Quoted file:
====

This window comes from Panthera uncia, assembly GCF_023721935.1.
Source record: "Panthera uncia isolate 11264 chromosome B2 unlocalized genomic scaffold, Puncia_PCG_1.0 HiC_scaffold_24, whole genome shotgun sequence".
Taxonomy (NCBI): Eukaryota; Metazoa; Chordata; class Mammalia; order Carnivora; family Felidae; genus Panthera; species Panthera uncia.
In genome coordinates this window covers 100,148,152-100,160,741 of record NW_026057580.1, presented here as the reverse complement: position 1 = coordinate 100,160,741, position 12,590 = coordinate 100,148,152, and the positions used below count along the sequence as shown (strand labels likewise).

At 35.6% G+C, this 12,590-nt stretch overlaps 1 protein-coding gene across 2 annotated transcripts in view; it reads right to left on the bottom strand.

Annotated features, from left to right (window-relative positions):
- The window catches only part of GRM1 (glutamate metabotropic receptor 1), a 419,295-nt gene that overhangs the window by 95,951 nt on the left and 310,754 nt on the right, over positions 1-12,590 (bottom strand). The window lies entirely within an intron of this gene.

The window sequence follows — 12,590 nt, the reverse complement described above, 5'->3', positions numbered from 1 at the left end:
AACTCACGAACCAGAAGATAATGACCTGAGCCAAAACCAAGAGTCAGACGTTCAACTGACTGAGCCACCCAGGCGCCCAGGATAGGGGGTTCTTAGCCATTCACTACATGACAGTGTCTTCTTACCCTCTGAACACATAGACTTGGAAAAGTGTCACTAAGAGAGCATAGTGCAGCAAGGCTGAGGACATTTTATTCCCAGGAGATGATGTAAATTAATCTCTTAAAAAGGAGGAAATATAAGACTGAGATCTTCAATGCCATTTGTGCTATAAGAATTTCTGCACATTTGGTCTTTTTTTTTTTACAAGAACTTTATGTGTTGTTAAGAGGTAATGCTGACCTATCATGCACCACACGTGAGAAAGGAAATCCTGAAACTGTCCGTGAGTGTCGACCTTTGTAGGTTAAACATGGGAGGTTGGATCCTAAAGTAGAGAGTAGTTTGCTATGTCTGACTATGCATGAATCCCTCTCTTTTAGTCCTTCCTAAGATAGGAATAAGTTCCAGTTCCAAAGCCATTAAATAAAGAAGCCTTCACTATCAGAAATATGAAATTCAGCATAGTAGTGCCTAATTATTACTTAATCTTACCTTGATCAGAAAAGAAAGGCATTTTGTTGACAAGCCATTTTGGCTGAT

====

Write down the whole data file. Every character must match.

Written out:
This window comes from Panthera uncia, assembly GCF_023721935.1.
Source record: "Panthera uncia isolate 11264 chromosome B2 unlocalized genomic scaffold, Puncia_PCG_1.0 HiC_scaffold_24, whole genome shotgun sequence".
Taxonomy (NCBI): Eukaryota; Metazoa; Chordata; class Mammalia; order Carnivora; family Felidae; genus Panthera; species Panthera uncia.
In genome coordinates this window covers 100,148,152-100,160,741 of record NW_026057580.1, presented here as the reverse complement: position 1 = coordinate 100,160,741, position 12,590 = coordinate 100,148,152, and the positions used below count along the sequence as shown (strand labels likewise).

At 35.6% G+C, this 12,590-nt stretch overlaps 1 protein-coding gene across 2 annotated transcripts in view; it reads right to left on the bottom strand.

Annotated features, from left to right (window-relative positions):
- The window catches only part of GRM1 (glutamate metabotropic receptor 1), a 419,295-nt gene that overhangs the window by 95,951 nt on the left and 310,754 nt on the right, over positions 1-12,590 (bottom strand). The window lies entirely within an intron of this gene.

The window sequence follows — 12,590 nt, the reverse complement described above, 5'->3', positions numbered from 1 at the left end:
AACTCACGAACCAGAAGATAATGACCTGAGCCAAAACCAAGAGTCAGACGTTCAACTGACTGAGCCACCCAGGCGCCCAGGATAGGGGGTTCTTAGCCATTCACTACATGACAGTGTCTTCTTACCCTCTGAACACATAGACTTGGAAAAGTGTCACTAAGAGAGCATAGTGCAGCAAGGCTGAGGACATTTTATTCCCAGGAGATGATGTAAATTAATCTCTTAAAAAGGAGGAAATATAAGACTGAGATCTTCAATGCCATTTGTGCTATAAGAATTTCTGCACATTTGGTCTTTTTTTTTTTACAAGAACTTTATGTGTTGTTAAGAGGTAATGCTGACCTATCATGCACCACACGTGAGAAAGGAAATCCTGAAACTGTCCGTGAGTGTCGACCTTTGTAGGTTAAACATGGGAGGTTGGATCCTAAAGTAGAGAGTAGTTTGCTATGTCTGACTATGCATGAATCCCTCTCTTTTAGTCCTTCCTAAGATAGGAATAAGTTCCAGTTCCAAAGCCATTAAATAAAGAAGCCTTCACTATCAGAAATATGAAATTCAGCATAGTAGTGCCTAATTATTACTTAATCTTACCTTGATCAGAAAAGAAAGGCATTTTGTTGACAAGCCATTTTGGCTGAT